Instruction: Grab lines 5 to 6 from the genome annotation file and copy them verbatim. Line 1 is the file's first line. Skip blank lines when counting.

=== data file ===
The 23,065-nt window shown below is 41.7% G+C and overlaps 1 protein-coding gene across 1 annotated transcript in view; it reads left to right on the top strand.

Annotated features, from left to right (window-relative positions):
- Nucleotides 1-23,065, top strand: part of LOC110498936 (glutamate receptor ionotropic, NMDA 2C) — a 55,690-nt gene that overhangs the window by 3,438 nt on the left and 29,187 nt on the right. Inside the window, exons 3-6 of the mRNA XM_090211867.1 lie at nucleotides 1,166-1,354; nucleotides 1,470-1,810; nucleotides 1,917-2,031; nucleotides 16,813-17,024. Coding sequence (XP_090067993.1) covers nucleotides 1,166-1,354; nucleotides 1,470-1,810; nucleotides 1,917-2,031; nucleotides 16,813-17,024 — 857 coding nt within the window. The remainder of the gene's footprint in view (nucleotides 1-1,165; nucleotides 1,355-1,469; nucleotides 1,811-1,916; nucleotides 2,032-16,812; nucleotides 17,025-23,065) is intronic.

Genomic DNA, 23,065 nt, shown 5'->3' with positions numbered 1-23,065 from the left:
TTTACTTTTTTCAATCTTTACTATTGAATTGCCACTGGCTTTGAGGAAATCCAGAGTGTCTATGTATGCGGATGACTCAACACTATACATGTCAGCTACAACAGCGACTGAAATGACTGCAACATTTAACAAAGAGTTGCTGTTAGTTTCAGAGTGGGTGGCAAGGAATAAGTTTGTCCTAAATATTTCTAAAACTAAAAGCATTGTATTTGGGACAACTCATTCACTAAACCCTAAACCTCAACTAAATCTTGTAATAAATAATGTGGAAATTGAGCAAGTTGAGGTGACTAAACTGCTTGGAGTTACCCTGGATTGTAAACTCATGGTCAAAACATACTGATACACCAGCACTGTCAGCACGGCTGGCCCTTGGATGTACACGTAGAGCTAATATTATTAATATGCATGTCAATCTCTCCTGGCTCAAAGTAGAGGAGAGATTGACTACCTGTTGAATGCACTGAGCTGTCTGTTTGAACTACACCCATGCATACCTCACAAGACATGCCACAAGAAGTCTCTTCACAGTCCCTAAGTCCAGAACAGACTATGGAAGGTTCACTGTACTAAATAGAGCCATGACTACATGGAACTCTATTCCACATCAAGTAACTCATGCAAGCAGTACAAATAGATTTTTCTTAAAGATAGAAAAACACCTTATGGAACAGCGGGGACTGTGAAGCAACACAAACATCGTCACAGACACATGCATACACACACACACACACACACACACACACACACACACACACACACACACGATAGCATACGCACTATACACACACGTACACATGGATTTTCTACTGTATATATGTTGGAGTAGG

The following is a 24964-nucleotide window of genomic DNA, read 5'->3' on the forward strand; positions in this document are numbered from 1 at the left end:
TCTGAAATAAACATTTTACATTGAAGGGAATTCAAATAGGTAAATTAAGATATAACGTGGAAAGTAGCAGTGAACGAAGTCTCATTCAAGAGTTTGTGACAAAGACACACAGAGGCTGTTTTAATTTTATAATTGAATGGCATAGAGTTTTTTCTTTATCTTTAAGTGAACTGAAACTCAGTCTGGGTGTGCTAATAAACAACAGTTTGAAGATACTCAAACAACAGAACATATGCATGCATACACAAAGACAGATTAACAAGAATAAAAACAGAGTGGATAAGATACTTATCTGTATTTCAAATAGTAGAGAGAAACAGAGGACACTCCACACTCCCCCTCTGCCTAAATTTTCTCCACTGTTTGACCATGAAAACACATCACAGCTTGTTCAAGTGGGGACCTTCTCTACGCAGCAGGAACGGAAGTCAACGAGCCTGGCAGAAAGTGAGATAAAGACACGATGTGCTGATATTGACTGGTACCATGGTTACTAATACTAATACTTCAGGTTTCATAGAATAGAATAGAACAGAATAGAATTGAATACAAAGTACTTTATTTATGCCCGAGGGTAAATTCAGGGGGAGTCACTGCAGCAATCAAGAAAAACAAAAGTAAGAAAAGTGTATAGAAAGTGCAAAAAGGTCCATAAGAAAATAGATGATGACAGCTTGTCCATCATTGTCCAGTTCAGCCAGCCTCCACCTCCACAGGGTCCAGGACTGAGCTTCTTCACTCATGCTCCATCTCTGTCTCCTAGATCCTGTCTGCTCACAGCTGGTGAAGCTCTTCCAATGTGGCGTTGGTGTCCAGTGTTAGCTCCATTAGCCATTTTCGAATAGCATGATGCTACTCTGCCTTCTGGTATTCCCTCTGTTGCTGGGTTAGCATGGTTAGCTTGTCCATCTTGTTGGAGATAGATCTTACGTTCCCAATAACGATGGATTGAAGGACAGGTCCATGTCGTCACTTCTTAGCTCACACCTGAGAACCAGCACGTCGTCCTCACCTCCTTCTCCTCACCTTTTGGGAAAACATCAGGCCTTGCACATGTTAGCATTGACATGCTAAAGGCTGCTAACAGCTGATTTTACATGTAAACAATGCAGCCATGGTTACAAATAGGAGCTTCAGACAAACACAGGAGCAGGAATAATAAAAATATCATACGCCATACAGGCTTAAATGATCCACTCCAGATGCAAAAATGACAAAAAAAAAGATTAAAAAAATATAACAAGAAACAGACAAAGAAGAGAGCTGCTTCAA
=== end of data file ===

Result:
TTTACTTTTTTCAATCTTTACTATTGAATTGCCACTGGCTTTGAGGAAATCCAGAGTGTCTATGTATGCGGATGACTCAACACTATACATGTCAGCTACAACAGCGACTGAAATGACTGCAACATTTAACAAAGAGTTGCTGTTAGTTTCAGAGTGGGTGGCAAGGAATAAGTTTGTCCTAAATATTTCTAAAACTAAAAGCATTGTATTTGGGACAACTCATTCACTAAACCCTAAACCTCAACTAAATCTTGTAATAAATAATGTGGAAATTGAGCAAGTTGAGGTGACTAAACTGCTTGGAGTTACCCTGGATTGTAAACTCATGGTCAAAACATACTGATACACCAGCACTGTCAGCACGGCTGGCCCTTGGATGTACACGTAGAGCTAATATTATTAATATGCATGTCAATCTCTCCTGGCTCAAAGTAGAGGAGAGATTGACTACCTGTTGAATGCACTGAGCTGTCTGTTTGAACTACACCCATGCATACCTCACAAGACATGCCACAAGAAGTCTCTTCACAGTCCCTAAGTCCAGAACAGACTATGGAAGGTTCACTGTACTAAATAGAGCCATGACTACATGGAACTCTATTCCACATCAAGTAACTCATGCAAGCAGTACAAATAGATTTTTCTTAAAGATAGAAAAACACCTTATGGAACAGCGGGGACTGTGAAGCAACACAAACATCGTCACAGACACATGCATACACACACACACACACACACACACACACACACACACACACACACACACGATAGCATACGCACTATACACACACGTACACATGGATTTTCTACTGTATATATGTTGGAGTAGG

The following is a 24964-nucleotide window of genomic DNA, read 5'->3' on the forward strand; positions in this document are numbered from 1 at the left end: